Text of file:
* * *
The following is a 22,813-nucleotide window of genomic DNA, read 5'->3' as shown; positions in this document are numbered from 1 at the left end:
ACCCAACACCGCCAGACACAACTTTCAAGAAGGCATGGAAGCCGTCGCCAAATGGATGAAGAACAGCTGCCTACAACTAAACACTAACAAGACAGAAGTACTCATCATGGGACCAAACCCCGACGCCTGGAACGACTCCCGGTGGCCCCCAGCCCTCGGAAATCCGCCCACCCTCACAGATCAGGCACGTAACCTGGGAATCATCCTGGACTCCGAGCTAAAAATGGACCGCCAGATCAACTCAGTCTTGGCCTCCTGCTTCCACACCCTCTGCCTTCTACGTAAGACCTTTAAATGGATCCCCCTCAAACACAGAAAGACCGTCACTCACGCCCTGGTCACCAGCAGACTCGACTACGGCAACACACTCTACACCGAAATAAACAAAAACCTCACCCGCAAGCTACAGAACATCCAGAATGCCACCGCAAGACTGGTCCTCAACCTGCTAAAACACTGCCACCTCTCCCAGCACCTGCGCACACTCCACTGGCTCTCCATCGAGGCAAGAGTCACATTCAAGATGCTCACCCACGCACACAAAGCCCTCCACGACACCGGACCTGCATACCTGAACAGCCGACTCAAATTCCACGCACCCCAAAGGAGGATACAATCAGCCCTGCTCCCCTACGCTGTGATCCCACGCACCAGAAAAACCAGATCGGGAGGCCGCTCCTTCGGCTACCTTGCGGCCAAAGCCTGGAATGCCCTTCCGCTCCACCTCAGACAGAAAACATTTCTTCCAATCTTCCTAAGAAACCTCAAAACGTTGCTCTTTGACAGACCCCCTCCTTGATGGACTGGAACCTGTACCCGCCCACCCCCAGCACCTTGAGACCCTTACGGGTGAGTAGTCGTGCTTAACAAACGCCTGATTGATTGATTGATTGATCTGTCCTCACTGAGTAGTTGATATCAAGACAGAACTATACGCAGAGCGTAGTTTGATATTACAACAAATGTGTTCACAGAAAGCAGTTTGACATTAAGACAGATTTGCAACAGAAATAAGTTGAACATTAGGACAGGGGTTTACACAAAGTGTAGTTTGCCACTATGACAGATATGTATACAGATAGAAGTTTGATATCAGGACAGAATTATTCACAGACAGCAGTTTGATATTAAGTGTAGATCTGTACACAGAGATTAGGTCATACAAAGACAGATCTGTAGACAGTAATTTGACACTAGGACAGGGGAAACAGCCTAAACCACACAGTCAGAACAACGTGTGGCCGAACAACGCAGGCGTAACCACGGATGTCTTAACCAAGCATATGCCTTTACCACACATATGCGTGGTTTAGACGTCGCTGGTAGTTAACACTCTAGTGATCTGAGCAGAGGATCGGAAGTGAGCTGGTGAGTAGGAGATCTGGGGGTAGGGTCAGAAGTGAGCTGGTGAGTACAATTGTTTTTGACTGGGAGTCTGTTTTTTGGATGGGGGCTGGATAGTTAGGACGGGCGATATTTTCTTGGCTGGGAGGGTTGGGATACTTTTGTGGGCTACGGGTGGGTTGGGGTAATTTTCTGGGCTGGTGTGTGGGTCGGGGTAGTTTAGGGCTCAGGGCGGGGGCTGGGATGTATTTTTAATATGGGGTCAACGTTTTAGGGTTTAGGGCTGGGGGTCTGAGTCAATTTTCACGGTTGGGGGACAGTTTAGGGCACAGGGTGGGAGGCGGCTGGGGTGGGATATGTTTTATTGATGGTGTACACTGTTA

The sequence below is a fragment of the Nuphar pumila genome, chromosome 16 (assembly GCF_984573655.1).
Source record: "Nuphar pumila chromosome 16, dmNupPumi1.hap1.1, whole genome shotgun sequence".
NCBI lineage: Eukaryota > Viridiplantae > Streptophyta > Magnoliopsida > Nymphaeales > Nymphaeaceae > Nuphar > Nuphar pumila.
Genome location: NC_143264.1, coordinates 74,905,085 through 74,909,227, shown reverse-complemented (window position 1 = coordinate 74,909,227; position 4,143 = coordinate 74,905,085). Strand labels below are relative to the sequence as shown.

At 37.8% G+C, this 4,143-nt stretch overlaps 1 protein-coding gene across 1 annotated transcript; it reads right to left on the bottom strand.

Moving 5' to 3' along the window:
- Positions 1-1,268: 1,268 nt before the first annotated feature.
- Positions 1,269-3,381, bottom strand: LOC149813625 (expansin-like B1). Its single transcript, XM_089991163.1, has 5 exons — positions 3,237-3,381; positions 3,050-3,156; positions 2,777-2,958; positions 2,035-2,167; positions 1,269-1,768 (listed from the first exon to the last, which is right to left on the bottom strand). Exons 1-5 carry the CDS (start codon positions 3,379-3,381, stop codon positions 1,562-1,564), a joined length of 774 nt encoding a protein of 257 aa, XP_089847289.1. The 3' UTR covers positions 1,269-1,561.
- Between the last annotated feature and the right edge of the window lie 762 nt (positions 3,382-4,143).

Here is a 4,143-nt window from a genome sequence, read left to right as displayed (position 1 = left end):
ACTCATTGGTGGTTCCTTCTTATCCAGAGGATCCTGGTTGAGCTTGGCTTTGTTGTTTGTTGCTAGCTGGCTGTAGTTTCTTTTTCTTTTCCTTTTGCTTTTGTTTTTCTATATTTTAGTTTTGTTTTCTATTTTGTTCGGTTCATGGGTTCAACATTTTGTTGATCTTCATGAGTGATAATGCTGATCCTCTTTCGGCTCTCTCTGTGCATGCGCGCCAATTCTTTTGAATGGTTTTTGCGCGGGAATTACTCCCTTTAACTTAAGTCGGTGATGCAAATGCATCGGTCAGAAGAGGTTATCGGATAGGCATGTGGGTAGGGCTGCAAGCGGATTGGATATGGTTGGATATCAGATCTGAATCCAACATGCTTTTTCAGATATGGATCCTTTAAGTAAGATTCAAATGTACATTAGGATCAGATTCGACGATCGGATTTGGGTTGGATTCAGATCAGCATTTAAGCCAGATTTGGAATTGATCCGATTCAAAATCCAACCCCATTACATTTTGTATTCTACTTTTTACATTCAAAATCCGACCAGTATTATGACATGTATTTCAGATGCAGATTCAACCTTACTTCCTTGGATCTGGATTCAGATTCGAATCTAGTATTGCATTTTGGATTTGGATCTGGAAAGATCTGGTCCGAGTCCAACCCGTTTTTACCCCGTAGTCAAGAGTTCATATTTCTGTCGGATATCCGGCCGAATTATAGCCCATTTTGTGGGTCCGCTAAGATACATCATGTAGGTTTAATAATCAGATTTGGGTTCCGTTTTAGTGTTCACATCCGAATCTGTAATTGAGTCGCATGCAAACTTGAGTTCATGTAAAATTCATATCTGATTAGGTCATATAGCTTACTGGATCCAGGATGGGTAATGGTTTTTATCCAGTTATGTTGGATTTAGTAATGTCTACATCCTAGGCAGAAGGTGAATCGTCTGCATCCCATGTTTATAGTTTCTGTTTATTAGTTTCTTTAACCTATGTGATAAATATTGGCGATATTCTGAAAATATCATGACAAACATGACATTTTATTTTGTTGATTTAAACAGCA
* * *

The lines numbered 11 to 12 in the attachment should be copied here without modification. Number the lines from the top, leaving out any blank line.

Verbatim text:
- Between the last annotated feature and the right edge of the window lie 762 nt (positions 3,382-4,143).

Here is a 4,143-nt window from a genome sequence, read left to right as displayed (position 1 = left end):